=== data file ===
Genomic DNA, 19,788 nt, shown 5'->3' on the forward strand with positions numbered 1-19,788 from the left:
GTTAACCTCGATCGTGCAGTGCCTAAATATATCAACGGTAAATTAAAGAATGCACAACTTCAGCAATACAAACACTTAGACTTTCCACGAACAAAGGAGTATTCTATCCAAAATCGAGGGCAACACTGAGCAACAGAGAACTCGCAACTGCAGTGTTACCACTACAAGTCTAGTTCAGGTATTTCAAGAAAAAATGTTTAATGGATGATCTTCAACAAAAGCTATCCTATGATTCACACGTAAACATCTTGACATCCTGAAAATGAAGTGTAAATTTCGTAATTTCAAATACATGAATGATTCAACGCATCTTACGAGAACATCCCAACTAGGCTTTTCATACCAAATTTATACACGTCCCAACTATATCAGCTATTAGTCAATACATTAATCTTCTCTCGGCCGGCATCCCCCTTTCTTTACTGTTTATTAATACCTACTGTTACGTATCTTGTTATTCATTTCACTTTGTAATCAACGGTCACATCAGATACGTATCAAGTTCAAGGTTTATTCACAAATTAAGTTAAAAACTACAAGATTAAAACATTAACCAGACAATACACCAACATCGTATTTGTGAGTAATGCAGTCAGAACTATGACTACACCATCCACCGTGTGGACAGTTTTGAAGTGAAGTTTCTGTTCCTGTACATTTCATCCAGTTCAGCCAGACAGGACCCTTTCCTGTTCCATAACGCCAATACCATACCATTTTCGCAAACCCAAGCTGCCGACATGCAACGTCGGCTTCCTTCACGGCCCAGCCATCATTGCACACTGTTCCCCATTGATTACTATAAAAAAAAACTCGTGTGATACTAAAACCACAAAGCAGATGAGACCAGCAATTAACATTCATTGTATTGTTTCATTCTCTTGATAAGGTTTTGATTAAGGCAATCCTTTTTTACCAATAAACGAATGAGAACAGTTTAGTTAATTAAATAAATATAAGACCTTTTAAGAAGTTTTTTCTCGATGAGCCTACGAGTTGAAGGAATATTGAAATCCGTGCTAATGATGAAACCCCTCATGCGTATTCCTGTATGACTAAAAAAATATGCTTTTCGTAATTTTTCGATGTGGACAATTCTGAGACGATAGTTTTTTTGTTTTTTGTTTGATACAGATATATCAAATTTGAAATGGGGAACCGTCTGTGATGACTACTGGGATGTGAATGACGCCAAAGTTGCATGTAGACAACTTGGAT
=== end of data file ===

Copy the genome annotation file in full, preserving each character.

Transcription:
Genomic DNA, 19,788 nt, shown 5'->3' on the forward strand with positions numbered 1-19,788 from the left:
GTTAACCTCGATCGTGCAGTGCCTAAATATATCAACGGTAAATTAAAGAATGCACAACTTCAGCAATACAAACACTTAGACTTTCCACGAACAAAGGAGTATTCTATCCAAAATCGAGGGCAACACTGAGCAACAGAGAACTCGCAACTGCAGTGTTACCACTACAAGTCTAGTTCAGGTATTTCAAGAAAAAATGTTTAATGGATGATCTTCAACAAAAGCTATCCTATGATTCACACGTAAACATCTTGACATCCTGAAAATGAAGTGTAAATTTCGTAATTTCAAATACATGAATGATTCAACGCATCTTACGAGAACATCCCAACTAGGCTTTTCATACCAAATTTATACACGTCCCAACTATATCAGCTATTAGTCAATACATTAATCTTCTCTCGGCCGGCATCCCCCTTTCTTTACTGTTTATTAATACCTACTGTTACGTATCTTGTTATTCATTTCACTTTGTAATCAACGGTCACATCAGATACGTATCAAGTTCAAGGTTTATTCACAAATTAAGTTAAAAACTACAAGATTAAAACATTAACCAGACAATACACCAACATCGTATTTGTGAGTAATGCAGTCAGAACTATGACTACACCATCCACCGTGTGGACAGTTTTGAAGTGAAGTTTCTGTTCCTGTACATTTCATCCAGTTCAGCCAGACAGGACCCTTTCCTGTTCCATAACGCCAATACCATACCATTTTCGCAAACCCAAGCTGCCGACATGCAACGTCGGCTTCCTTCACGGCCCAGCCATCATTGCACACTGTTCCCCATTGATTACTATAAAAAAAAACTCGTGTGATACTAAAACCACAAAGCAGATGAGACCAGCAATTAACATTCATTGTATTGTTTCATTCTCTTGATAAGGTTTTGATTAAGGCAATCCTTTTTTACCAATAAACGAATGAGAACAGTTTAGTTAATTAAATAAATATAAGACCTTTTAAGAAGTTTTTTCTCGATGAGCCTACGAGTTGAAGGAATATTGAAATCCGTGCTAATGATGAAACCCCTCATGCGTATTCCTGTATGACTAAAAAAATATGCTTTTCGTAATTTTTCGATGTGGACAATTCTGAGACGATAGTTTTTTTGTTTTTTGTTTGATACAGATATATCAAATTTGAAATGGGGAACCGTCTGTGATGACTACTGGGATGTGAATGACGCCAAAGTTGCATGTAGACAACTTGGAT